Reviewed by Robert Long Foreman
Whisper Hollow, Chris Cander
$17.95, 400 pages
The narrative of Chris Cander’s new novel, Whisper Hollow, spans half a century of life in a small town in West Virginia, from 1916 to 1969. Its focus is on two women, Alta and Myrthen, who as young adults are swiftly caught up in less-than-ideal marriages. Alta resigns herself to an unfulfilling but stable domestic life; Myrthen retreats into religious devotion, and later resorts to drastic measures to free herself from her circumstances.
Time moves swiftly, from chapter to chapter, as the women’s lives whip past them; some of the pleasures of reading Whisper Hollow lie in the way we’re given news of significant events well after the events have become memories to the characters who relay that news to us. Another pleasure lies in the way Cander writes about West Virginia with an eye to the transnational, as the novel is attentive to the forces that brought about Myrthen’s birth in the town of Verra, where the novel is set. Cander opens with Myrthen’s parents, about whom she writes,
Fueled by their unlikely passion, they’d hastily exchanged the Erzgebirge mountain range for the Appalachian; uranium mining for coal; the town of Niederschlema for the town of Verra. There were many similarities—the metallic cold of winter, the lush patina of foliage in the spring, the graduating blue of the eastward-looking slopes, the toil and promise that awaited underground. But once they slowed down long enough for their breathing to steady and their heat to subside, the differences were too numerous to count.
This is more than an opportunity for Cander to establish the setting, and it does more than help to explain what will turn out to be Myrthen’s incongruity with her surroundings. Cander is gesturing to the migratory currents that brought the town of Verra—and, by implication, the state of West Virginia—into being what it is.
It is the ambition to tell that larger story that truly animates Whisper Hollow, as is the novel’s representation of coal mining. The industry that dominates so much of the characters’ lives remains mostly in the novel’s background, as our attention is focused on women who do not descend into the mines themselves. Whenever we are taken to that place, however, the novel puts that attention to good use. “Three hundred and thirty feet into a section just twenty feet below the surface of the earth, inside a glistening cavity worked out from between layers of slatestone,” Cander writes, “somebody laughed.” There is an otherworldliness to that sentence, one that is appropriate to the way in which the mines, for the women at the center of the novel, constitute a nearby but inaccessible space when the men they are anchored to spend their working lives, and where those lives sometimes come to an abrupt end.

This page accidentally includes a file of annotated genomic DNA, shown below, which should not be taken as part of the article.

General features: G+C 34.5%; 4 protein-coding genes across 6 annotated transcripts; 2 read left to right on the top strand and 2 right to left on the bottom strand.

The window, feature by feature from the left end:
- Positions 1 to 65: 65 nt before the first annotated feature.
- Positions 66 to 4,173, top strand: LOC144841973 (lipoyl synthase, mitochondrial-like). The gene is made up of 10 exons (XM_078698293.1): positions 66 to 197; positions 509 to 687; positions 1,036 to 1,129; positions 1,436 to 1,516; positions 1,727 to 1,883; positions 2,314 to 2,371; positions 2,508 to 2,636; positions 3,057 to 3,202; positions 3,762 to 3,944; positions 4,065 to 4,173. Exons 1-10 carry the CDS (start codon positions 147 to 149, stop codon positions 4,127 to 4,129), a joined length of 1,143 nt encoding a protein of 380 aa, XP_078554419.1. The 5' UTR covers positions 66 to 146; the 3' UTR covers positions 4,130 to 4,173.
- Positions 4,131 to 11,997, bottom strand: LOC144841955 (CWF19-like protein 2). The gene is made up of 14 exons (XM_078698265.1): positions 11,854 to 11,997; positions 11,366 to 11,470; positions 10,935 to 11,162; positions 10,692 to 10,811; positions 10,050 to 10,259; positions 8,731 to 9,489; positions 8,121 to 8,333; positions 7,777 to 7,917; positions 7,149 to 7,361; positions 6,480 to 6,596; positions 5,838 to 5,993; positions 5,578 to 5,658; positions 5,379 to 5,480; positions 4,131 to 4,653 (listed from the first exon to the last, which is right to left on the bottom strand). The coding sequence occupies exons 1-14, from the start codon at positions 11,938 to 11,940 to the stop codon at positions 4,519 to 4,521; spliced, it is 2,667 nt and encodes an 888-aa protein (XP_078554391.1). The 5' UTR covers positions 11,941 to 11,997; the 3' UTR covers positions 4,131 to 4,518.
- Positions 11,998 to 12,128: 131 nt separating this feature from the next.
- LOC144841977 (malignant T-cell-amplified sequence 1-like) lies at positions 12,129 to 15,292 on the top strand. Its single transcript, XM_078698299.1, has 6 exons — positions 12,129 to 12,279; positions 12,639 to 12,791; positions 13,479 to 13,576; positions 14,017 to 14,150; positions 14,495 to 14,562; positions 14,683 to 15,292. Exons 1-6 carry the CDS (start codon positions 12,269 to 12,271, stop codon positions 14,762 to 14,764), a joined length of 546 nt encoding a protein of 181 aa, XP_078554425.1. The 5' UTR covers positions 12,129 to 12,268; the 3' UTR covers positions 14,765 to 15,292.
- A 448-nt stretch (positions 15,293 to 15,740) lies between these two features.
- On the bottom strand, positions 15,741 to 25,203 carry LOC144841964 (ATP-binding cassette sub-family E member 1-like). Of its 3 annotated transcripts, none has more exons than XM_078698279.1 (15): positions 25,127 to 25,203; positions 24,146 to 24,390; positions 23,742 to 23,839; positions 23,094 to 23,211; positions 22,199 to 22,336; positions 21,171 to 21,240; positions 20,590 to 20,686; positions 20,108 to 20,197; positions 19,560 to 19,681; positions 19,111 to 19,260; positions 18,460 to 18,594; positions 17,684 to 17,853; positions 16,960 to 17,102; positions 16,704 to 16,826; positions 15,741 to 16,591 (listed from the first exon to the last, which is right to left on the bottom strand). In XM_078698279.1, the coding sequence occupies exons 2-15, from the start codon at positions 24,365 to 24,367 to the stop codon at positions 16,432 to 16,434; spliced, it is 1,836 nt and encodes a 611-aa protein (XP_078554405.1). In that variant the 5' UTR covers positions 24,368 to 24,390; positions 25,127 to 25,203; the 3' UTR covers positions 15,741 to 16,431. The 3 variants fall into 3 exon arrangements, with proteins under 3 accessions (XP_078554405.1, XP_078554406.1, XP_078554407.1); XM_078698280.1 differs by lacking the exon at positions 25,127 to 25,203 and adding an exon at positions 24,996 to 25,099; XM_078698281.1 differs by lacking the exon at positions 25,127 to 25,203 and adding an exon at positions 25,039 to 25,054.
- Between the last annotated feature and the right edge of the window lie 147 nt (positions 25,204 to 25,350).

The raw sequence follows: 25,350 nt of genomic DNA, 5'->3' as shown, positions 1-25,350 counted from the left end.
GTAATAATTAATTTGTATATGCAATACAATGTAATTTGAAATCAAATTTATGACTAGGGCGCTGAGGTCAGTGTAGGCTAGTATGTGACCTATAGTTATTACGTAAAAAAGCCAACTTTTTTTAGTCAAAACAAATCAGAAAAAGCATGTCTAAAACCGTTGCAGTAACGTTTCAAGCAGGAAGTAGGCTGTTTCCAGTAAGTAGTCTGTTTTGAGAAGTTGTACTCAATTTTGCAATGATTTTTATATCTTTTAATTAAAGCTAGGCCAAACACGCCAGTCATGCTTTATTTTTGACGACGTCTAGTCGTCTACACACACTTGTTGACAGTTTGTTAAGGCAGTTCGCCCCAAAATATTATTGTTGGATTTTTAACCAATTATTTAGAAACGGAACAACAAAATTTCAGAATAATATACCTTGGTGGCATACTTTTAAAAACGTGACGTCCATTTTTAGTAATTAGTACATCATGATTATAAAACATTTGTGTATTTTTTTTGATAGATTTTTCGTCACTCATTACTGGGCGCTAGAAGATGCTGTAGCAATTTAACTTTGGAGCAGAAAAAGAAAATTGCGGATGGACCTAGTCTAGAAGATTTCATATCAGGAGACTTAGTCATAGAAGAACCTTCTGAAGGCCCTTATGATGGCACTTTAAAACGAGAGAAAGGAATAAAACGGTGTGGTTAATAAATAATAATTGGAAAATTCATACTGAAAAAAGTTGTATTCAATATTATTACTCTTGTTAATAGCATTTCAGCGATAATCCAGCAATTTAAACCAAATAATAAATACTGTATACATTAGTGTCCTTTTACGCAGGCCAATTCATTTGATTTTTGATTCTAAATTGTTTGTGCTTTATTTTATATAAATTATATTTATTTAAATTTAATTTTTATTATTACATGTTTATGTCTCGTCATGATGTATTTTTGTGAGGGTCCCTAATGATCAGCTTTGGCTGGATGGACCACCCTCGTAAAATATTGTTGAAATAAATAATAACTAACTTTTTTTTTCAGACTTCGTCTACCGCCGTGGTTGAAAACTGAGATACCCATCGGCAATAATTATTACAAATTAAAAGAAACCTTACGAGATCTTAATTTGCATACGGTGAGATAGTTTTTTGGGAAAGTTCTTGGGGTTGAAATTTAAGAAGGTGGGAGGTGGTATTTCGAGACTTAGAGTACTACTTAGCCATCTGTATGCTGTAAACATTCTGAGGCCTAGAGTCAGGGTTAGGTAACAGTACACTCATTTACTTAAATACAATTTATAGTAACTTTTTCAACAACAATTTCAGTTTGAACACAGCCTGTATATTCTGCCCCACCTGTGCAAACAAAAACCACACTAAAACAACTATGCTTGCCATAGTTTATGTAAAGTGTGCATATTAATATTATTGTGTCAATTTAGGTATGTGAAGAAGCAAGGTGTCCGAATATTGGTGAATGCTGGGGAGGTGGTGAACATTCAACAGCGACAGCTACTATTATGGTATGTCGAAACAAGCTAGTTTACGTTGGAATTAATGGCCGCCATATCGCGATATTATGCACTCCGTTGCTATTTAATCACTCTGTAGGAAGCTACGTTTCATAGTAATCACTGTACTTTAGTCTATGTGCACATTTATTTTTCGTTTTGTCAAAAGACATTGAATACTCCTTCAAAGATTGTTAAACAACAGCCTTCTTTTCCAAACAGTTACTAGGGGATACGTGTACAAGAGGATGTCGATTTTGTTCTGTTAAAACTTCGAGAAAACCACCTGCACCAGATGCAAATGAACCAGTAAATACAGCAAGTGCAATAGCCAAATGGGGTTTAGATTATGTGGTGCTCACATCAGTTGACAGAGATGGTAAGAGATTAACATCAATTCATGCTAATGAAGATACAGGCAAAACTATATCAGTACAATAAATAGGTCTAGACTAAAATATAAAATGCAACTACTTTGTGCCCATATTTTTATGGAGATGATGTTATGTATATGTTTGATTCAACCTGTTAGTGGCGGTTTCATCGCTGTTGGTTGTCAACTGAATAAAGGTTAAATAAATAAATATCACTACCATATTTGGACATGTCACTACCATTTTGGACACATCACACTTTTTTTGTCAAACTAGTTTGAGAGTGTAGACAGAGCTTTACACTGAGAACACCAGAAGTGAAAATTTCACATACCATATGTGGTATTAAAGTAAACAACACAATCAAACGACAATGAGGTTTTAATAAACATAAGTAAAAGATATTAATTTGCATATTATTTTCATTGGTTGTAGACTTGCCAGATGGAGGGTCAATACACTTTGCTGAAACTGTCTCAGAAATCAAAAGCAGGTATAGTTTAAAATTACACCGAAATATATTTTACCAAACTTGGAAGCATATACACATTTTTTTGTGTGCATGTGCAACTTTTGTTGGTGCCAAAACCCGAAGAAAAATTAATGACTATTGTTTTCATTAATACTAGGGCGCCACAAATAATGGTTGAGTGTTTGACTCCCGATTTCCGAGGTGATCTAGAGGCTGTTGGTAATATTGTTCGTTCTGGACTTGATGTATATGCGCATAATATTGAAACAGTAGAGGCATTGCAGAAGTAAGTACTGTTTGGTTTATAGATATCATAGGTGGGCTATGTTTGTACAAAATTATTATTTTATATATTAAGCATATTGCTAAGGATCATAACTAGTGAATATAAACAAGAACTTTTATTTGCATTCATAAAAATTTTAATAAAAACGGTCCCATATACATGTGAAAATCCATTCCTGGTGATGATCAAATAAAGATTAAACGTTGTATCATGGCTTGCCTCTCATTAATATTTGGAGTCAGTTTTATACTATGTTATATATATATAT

The West Virginian in me wishes that Whisper Hollow didn’t have any incest in it. It does, though: as soon as Lidia, the third major female character, is introduced, about halfway in, she is raped and impregnated by her elder brother. There is more to incest’s presence in the novel than the reinforcement of a bad regional stereotype, however; in that scene we learn a great deal, very quickly, about the character of Lidia, as she sees the resulting pregnancy as a problem with an available solution. Her narrative provides a counterbalance of sorts to Myrthen’s and Alta’s; like them, the terms of her life are dictated to her, but not for a moment does it appear she will be crushed under the weight of them.
Lidia’s entrance to the novel marks a shift in the narrative; our attention is no longer focused on Myrthen or Alta, but on Lidia, who proceeds to meet both women, so that we watch their narrative arc conclude from a remove. It is a deft narrative turn, and a necessary one, as it indicates the transition Whisper Hollow has made, from a town of immigrants who have turned to coal mining in order to sustain themselves, to native West Virginians, for whom coal mining is more a fact of life than an occupation. A well-wrought novel, Whisper Hollow is a fine contribution to literature set in a place that is worth our attention.
Robert Long Foreman is from Wheeling, West Virginia. His fiction and nonfiction have appeared most recently in Copper Nickel, Fourth Genre, Redivider, the 2014 Pushcart Anthology, and Booth. He teaches creative writing and literature at Rhode Island College, and you can find him on Twitter at @RobertLong4man.